Reb Shalom Ber of Lubavitch once took his family to a summer resort in the country. Going for a walk with his son and eventual successor, Reb Yosef Yitzchak, Reb Shalom pointed to the ears of corn covering the surrounding farmland.
“Behold divinity!” the rebbe said. “Each stalk of corn, and every movement it makes, is a manifestation of the mind of God. Creation is the thought of God expressed as the physicality of the world.”
Reb Yosef Yitzchak listened to his father’s words and soon found himself lost in the wondrous realization that this world, his body, and all bodies were expressions of God. As he walked, he brushed against a tree and plucked a leaf from its stem. Absentmindedly tearing the leaf into strips, he slipped deeper and deeper into joyous contemplation.
“Yosef Yitzchak!” the rebbe called to him sternly, breaking his son’s concentration and returning him to the world of their walk. “We are speaking of God manifest in creation, and here you rip a leaf from its place and destroy it for no reason at all. Do you imagine that this leaf has no purpose in this world but to sacrifice itself to your thoughtlessness? Is its ‘I’ of lesser value than your own? You are different, yes, but superior? No. Everything has its divinely directed purpose, and you have made it impossible for this leaf to achieve its reason for being.”
Reb Yosef Yitzchak was ashamed of his behavior. His father said: “Remorse is good. Now learn from it. For our sages say, ‘A person can do damage whether awake or asleep.”‘
Are you asleep or awake? And more important: Do you know the damage you do in either state?
There are three types of people: the sleeping, the waking, and the awakened. The sleeping see God as separate from the world: the One separate from the many. There is God and there is creation: two separate realities. The waking see the One at the cost of the many: God is real, but creation is illusory. They revel in the glory of the forest, never noticing the uniqueness of each tree. The awakened see the One as the many. To them, God is both the source of life and the substance that is living. Here the distinction between God and creation is quantitative rather than qualitative. Each tree is a part of the forest, but no tree is the forest itself.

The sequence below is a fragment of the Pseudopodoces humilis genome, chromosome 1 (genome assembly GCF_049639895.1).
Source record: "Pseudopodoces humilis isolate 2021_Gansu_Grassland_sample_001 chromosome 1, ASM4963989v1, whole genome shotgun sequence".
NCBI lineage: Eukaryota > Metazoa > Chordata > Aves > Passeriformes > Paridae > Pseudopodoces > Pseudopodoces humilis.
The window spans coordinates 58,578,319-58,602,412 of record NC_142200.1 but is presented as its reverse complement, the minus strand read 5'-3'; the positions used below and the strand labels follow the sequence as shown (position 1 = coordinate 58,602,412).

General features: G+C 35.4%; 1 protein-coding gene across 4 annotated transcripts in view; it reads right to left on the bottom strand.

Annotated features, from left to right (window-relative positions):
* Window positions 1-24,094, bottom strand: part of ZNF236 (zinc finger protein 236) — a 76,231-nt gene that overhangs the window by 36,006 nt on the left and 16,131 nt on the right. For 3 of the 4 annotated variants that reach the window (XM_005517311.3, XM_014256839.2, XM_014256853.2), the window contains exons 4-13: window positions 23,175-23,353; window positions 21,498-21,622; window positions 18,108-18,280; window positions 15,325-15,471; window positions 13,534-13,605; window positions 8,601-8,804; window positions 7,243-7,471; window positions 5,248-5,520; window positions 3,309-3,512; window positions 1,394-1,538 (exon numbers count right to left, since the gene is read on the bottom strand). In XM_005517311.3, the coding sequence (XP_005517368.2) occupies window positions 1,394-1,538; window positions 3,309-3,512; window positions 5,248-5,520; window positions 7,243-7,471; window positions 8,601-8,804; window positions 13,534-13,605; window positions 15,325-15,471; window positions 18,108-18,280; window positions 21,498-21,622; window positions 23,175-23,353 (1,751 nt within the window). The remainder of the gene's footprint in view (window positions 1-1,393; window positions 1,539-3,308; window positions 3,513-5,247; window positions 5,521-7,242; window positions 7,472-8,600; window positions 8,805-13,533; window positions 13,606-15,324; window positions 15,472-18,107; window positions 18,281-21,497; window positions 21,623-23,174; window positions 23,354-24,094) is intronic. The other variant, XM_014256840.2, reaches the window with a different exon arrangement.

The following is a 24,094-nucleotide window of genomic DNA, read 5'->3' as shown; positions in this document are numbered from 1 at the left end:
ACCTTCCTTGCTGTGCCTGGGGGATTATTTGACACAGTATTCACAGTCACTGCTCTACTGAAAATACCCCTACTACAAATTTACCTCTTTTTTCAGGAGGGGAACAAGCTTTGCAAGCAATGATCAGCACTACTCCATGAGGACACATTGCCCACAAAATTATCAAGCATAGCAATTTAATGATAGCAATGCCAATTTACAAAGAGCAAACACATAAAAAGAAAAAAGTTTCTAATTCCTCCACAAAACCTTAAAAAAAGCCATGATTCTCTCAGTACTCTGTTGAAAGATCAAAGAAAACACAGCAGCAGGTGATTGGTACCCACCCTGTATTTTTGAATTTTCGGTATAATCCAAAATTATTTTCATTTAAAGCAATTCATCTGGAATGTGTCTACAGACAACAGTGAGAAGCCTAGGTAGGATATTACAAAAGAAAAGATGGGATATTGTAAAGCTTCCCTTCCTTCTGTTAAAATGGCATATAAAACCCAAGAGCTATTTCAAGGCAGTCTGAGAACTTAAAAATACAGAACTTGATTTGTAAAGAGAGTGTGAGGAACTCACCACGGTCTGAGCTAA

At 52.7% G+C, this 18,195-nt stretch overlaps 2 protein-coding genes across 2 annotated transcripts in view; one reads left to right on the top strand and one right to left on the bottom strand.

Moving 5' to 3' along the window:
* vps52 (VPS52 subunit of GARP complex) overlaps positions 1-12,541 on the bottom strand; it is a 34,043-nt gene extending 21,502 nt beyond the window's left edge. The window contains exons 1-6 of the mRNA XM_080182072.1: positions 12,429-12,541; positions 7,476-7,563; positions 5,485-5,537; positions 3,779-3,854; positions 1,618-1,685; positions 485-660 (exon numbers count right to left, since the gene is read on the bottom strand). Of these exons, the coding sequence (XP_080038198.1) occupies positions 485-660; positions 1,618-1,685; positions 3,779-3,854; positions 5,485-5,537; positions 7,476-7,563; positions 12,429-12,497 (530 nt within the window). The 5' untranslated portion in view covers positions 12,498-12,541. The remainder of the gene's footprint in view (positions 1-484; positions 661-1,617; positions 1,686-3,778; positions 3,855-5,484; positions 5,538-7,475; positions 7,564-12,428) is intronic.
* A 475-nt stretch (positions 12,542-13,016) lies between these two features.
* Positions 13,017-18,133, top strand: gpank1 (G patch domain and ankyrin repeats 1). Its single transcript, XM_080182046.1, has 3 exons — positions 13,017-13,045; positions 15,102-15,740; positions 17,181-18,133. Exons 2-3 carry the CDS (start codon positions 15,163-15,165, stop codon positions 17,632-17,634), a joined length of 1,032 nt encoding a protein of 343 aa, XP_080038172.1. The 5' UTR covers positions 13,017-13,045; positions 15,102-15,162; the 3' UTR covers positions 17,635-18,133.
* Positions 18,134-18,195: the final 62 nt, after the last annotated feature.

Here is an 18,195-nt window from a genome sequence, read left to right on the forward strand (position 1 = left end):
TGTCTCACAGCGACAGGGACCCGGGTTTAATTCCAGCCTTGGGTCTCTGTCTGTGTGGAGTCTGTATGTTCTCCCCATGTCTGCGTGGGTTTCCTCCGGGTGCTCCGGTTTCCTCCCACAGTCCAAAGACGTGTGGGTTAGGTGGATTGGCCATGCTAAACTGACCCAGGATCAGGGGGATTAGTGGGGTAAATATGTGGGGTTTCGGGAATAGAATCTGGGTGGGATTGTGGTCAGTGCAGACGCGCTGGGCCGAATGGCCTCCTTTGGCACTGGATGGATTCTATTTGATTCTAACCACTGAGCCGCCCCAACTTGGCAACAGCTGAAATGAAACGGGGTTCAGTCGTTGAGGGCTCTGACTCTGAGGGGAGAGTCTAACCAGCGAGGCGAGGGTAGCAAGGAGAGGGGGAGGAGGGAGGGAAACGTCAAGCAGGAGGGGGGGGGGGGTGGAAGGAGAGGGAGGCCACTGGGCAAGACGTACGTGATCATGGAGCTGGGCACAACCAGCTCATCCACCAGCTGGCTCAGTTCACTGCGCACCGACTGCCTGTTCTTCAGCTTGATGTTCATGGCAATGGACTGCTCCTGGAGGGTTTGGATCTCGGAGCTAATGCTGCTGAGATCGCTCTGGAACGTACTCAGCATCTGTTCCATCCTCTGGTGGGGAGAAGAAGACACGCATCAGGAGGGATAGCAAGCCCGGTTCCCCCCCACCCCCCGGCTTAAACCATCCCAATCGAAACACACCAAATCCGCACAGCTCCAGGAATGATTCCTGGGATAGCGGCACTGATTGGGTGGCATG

Reb Shalom Ber warns us that asleep or awake, we can do damage. What is the damage of the sleeper? To exploit the other in the name of the One. What is the damage of the waking person? To demand conformity as the proper response to unity. What is the damage of the awakened? To allow the damage of the other two to continue without resistance.
Reb Shalom Ber challenges his son to awaken fully from the nightmare of duality without being trapped in the false surety of monism. He urges him to see the forest and the trees, to know that the One and the many are both manifestations of the nondual God.